The best animated music videos

Written by on March 29, 2021

From Gorillaz to Radiohead via Sledgehammer, let’s get animated.


1.Radiohead – Paranoid Android

If Radiohead‘s six-minute single wasn’t enough of a risk, its animation was about to push the boundaries even further. Interestingly, Swedish animator Magnus Carlsson, who was commissioned to create an animation based on his Robin character, came up for the video’s concept when he’d heard it without any lyrics.

2.The White Stripes – Fell In Love With A Girl

The second track to come from the duo’s White Blood Cells album certainly grabbed your attention with its simple-yet-effective frame-by-frame Lego animation. Fun fact: the kid building lego blocks at the very start of the video is actually the director Michel Gondry’s son.

3.Peter Gabriel – Sledgehammer

No best music videos list (let alone best animated videos list) would be complete without without Peter Gabriel‘s Sledgehammer. The clip features every technique in the book – stop motion, puppet animation, pixellation and even a bit of treated live-action to add a bit of spice. The visuals were created by Aaardman Animations and the Brothers Quay and went on to provide the benchmark for music videos artistry in the future.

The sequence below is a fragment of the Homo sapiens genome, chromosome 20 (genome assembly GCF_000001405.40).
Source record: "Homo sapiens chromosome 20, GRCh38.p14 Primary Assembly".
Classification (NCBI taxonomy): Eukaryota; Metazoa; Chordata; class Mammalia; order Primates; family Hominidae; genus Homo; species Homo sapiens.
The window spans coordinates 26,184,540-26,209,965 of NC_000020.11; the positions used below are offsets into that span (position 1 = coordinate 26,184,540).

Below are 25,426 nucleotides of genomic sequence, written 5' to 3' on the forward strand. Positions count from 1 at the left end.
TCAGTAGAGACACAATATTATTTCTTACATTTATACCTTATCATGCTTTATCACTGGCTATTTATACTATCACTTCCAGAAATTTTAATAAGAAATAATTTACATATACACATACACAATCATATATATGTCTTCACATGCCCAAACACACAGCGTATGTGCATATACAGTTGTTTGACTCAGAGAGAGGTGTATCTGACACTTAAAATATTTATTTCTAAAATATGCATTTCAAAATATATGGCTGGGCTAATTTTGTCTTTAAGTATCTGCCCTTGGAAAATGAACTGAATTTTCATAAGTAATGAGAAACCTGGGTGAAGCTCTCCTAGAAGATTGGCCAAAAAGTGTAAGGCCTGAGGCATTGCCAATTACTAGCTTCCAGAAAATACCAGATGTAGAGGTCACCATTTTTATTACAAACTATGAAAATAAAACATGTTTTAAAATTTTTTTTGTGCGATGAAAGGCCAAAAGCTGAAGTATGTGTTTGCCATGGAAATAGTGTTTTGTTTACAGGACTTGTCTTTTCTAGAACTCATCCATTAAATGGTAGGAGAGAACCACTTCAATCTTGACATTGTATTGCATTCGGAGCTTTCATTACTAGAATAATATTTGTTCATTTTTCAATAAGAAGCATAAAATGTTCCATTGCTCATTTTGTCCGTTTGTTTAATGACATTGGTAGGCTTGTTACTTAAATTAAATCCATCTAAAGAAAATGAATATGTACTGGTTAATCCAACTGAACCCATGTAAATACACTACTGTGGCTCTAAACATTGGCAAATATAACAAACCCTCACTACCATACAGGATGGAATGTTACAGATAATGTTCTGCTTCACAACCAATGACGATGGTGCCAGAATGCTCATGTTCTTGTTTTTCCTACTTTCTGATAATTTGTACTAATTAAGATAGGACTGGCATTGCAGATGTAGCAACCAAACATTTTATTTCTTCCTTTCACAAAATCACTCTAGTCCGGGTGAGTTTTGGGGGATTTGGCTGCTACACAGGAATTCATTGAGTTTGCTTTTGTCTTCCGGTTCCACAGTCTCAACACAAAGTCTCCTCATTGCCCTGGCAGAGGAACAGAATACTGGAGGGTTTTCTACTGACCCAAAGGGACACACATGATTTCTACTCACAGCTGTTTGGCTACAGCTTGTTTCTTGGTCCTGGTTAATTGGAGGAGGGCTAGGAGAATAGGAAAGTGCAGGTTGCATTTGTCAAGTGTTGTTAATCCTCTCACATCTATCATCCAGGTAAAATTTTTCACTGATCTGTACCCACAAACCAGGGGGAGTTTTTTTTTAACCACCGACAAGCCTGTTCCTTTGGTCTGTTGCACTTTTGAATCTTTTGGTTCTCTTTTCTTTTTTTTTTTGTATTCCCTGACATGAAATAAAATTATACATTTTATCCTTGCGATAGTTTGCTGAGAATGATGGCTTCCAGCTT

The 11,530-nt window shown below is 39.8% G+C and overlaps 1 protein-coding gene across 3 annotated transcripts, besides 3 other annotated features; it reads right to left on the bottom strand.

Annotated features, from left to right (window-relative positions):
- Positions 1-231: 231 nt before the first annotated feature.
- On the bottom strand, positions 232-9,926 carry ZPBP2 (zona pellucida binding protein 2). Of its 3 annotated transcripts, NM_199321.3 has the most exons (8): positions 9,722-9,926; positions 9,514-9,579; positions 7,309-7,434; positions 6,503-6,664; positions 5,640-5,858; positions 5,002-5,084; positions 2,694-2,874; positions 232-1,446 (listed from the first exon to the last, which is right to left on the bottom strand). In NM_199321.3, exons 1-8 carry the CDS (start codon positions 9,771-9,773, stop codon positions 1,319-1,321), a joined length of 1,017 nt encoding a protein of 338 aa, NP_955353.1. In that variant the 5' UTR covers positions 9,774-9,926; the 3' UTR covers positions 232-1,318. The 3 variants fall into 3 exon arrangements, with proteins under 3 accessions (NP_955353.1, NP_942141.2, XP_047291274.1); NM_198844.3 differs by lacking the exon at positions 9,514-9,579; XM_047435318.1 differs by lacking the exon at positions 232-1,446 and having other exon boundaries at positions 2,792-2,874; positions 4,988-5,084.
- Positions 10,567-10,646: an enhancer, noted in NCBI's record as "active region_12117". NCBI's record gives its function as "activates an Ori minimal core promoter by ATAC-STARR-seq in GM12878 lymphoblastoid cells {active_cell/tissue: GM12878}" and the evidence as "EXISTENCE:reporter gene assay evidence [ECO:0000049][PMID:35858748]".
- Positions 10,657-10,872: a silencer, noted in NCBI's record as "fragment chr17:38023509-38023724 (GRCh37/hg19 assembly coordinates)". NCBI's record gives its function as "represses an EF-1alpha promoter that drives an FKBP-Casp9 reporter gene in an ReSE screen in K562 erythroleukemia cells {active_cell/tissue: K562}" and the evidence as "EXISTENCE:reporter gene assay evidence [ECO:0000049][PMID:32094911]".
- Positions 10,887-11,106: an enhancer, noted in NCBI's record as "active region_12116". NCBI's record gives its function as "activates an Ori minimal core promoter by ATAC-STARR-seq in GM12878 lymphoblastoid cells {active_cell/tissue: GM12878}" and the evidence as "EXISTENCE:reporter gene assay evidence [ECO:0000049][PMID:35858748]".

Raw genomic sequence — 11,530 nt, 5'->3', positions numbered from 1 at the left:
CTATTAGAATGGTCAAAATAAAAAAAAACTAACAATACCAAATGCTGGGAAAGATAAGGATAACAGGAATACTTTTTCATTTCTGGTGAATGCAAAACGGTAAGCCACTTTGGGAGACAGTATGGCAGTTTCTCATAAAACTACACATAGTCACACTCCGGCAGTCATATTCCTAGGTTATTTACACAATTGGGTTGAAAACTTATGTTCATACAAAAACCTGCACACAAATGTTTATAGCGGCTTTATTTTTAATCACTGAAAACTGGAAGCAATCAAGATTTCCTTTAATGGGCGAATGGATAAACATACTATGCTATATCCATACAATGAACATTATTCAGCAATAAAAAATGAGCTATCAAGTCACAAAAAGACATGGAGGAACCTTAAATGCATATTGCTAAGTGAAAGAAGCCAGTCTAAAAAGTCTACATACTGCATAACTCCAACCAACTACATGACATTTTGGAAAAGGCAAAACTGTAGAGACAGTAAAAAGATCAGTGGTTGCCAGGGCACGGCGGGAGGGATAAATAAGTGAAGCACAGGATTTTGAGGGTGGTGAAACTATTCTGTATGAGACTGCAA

4.Gorillaz – Feel Good Inc.

Gorillaz weren’t the first animated band to come around, but they were probably the best drawn, thanks to the work of Jamie “Tank Girl” Hewlett. Feel Good Inc. was pretty impressive when it came out in 2015, but now it’s been re-released with a new and improved HD version, it looks better than ever.

5.Daft Punk – One More Time

If the Japanese-style superhero animation looks authentic, that’s because it is – the clip was produced by the legendary Toei Animation studios, under the direction of Kazuhisa Takenouchi. The footage was part of a feature film called Interstella 5555: The 5tory of the 5ecret 5tar 5ystem, which served as a visual companion to Daft Punk’s second album Discovery.

6.Bjork – I Miss You

This 1997 single was accompanied by a cartoon video directed by John Kricfalusi, who was then best known for his anarchic series Ren & Stimpy. It’s a typically bizarre and edgy combination of animation and live-action.


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